Could such antibody-based treatments be useful against some autoimmune diseases and asthma?
Newfound details of the immune system suggest a role for never-before-considered drug classes in the treatment of allergic and autoimmune diseases, according to a University of Alabama at Birmingham study published online May 27 in Nature Immunology.
The results advance the current understanding of the way the body’s initial, vague reaction to any invading organism expands into a precise and massive counterattack. That expansion starts when a dendritic cell “swallows” a piece of any invader encountered, ferries it to the nearest lymph node and presents it there for notice by lymphocytes, the workhorse cells of the immune system.
According to the current model, dendritic cells first must encounter T lymphocytes in the paracortex, or T cell zone, within the node. Only there will the interaction enable lymphocytes to expand into an army of clones primed to attack the invader.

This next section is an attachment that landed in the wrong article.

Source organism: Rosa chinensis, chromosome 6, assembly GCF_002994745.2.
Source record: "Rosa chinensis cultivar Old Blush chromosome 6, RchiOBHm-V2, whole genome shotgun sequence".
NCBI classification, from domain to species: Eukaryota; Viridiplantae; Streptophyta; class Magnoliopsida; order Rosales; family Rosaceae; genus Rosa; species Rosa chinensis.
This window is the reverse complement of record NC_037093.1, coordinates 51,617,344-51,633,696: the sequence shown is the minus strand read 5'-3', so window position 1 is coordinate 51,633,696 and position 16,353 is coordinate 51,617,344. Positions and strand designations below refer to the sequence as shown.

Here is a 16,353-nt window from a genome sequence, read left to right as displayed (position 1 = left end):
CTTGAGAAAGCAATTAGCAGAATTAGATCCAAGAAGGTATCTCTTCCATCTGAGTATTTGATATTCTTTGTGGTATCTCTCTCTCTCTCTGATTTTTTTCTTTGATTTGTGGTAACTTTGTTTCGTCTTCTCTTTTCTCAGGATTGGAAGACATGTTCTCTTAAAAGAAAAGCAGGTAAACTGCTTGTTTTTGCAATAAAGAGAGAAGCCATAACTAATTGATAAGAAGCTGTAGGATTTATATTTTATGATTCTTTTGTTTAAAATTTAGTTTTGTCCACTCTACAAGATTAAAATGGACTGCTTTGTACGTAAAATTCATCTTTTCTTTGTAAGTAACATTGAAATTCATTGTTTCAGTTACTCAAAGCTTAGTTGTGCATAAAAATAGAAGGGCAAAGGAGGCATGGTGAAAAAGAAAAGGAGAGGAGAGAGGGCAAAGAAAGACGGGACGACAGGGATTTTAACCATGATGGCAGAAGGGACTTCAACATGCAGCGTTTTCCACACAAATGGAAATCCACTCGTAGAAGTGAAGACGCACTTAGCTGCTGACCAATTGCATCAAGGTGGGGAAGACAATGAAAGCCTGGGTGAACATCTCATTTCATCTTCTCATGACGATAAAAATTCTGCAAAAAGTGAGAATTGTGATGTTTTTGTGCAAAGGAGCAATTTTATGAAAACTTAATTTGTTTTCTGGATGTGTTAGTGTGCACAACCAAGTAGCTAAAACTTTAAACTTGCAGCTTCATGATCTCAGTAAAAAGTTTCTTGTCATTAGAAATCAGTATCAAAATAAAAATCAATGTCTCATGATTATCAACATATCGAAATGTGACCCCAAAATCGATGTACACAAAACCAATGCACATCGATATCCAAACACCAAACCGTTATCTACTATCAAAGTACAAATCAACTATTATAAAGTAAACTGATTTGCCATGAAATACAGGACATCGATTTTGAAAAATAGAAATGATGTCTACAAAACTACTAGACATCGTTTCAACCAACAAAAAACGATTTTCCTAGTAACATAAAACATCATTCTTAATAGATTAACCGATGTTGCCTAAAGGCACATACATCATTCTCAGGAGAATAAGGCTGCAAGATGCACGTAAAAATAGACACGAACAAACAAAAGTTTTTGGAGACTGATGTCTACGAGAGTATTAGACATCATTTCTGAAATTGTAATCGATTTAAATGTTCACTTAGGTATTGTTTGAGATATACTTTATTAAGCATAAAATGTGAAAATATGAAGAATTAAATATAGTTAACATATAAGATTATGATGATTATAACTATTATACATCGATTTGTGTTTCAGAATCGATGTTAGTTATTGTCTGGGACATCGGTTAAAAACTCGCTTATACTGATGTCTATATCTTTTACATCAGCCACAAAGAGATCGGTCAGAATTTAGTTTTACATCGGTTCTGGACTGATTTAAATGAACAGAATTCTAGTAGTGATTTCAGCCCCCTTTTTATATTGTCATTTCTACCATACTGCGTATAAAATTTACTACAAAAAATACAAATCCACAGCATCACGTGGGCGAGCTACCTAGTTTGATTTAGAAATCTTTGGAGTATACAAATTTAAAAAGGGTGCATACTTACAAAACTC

To the research team’s great surprise, the data showed that, although immune response works this way during viral flu infections, it is not always the case. When the body is infested with parasitic worms, for instance, dendritic cells link with T cells near B lymphocytes, under the control of B cell-related signals and outside the T cell zone.
“Considering that diseases from asthma to lupus can occur because the system mistakenly ramps up the same types of T cell responses it normally uses against worms, our finding that B lymphocytes control the T cell/dendritic cell interactions that trigger such responses has important, practical implications,” said Frances Lund, Ph.D., chair of the UAB School of Medicine’s Department of Microbiology and corresponding author. “The field now has cause to look at several experimental and existing drugs known to interrupt B cell signals as potential treatments for diseases driven by T cells.”
via Science Daily
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